Self-confidence certainly wasn’t in short supply when he recorded Here Comes. Indeed, opening the album with Duke Pearson’ Tribute to Brownie (Brown had died a year earlier in a car crash) might almost be read as claim that he was ready to assume Brown’s mantle as the leading young trumpeter of the day. Smith’s sound and style have similarities to those of Brown, both young men owing much to Fats Navarro, who (like Brown) had died at the age of 26 in 1950. Smith’s tribute is fitting and powerful. He plays the opening choruses accompanied only by drums and immediately makes a strong impression; he plays rapid runs with great security and imagination. Few trumpeters can have sounded more convincing in the opening minutes of their debut recording. His blues credentials are made evident on his own ‘Brill’s Blues’, where his solo has a depth of emotional authenticity. He can play a beautiful ballad too – as he shows in a poignant reading of ‘Stardust’. He largely outplays the altoist, exotically named as ‘Buckshot’ La Funke – but in reality Cannonball Adderley masquerading under this name for contractual reasons. Smith seemed, in short, already to have all the talents in his mid-twenties – something he went on to confirm on Smithville. But recorded silence followed. He was largely forgotten as an immensely promising career dwindled away.

Booker Little (b.1938) came to early prominence working with Max Roach (as Brown had done, of course). He played and recorded with Roach for two spells between 1958 and 1961, co-leading an album with Roach, Booker Little 4 and Max Roach (1958). The album reissued here is a fine example of Little’s work (one of his tempted to say ‘of his early work’, but given that he was dead a year later, it would be absurd to talk in those terms). Little plays with bell-like clarity, much of his work having a lyrically melancholy quality – striking here on an album where almost everything is taken at a moderate pace. He is ably supported by Flanagan and the prodigious bassist LaFaro (another who was to die just over a year later (aged 25), in a road accident).

Like Here Comes Louis Smith, Booker Little is valuable both as a document of a promising talent left unfulfilled – for different reasons – and as an outstanding recording which merits a place in the collection of any listener interested in modern jazz. I don’t think one can make quite such a forceful claim for the two remaining albums in this compilation, though both make for rewarding and enjoyable listening.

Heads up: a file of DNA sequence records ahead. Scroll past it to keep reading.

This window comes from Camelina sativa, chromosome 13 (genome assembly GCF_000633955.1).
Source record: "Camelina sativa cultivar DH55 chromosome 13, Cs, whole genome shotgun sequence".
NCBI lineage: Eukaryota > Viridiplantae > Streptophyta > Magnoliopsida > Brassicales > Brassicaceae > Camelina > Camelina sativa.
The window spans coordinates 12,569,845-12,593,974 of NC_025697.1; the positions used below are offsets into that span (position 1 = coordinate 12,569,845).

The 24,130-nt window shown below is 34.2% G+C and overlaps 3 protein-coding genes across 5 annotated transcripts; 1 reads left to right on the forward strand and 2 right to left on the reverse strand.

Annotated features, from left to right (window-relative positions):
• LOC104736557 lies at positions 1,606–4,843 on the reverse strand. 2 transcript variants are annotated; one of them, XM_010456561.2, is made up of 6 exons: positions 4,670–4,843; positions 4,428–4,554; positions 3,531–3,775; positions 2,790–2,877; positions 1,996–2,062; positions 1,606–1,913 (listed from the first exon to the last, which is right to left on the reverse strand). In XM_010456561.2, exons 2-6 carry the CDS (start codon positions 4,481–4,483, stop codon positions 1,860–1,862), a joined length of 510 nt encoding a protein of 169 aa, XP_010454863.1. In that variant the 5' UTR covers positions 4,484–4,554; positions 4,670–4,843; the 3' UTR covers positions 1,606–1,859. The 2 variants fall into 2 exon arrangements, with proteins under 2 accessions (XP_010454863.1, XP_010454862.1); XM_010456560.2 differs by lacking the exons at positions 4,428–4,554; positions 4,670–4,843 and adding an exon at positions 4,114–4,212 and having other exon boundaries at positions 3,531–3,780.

Johnny Coles is an intriguing case – his musical CV is remarkable; he seems to have worked in almost every area of jazz or jazz-influenced music and to have been in demand by major figures in the music. He seems, though, to have had little desire to cultivate his reputation outside the business, little desire for the kind of fame that would have come by making recordings as a leader – there must surely have been companies sufficiently aware of his abilities to be willing to make and issue such recordings. Of the four albums he did make as a leader the best two, in my view, are The Warm Sound (Epic, 1961) and Little Johnny C (Blue Note, 1963), although the much later album New Morning (Criss Cross, 1982) is also well worth hearing.

Coles was essentially a lyricist with a warm, mellow sound and an unfailing sense of swing whatever the tempo. The Warm Sound is a good example of his qualities (incidentally the list of the personnel provided by Avid is incomplete; I have corrected it in the headnote to this review). On ‘If I Should Lose You’ and ‘Where’ he gives ballad performances of tender beauty, and Coles’ own ‘Room 3’ demonstrates his power as a blues player. Coles is a decidedly individual musician who doesn’t fit neatly into the usual stylistic pigeon holes – it is inadequate to describe him as a bop trumpeter, a hard bop trumpeter, or even a swing trumpeter. He transcends such categories – he is a jazz trumpeter and his own man. The interest of this reissued album is increased by the presence, on some tracks, of another individual stylist, the pianist Randy Weston and of three of his distinctive compositions, which Coles handles very well in his own economical fashion (he was never one to play too many notes) and with his usual fondness for the middle range of his instrument (two of the things he has in common with Miles Davis). Amongst the supporting musicians Weston solos particularly well, especially on his own compositions, and Kenny Drew’s solo on ‘Room 3’ is one of his best on record.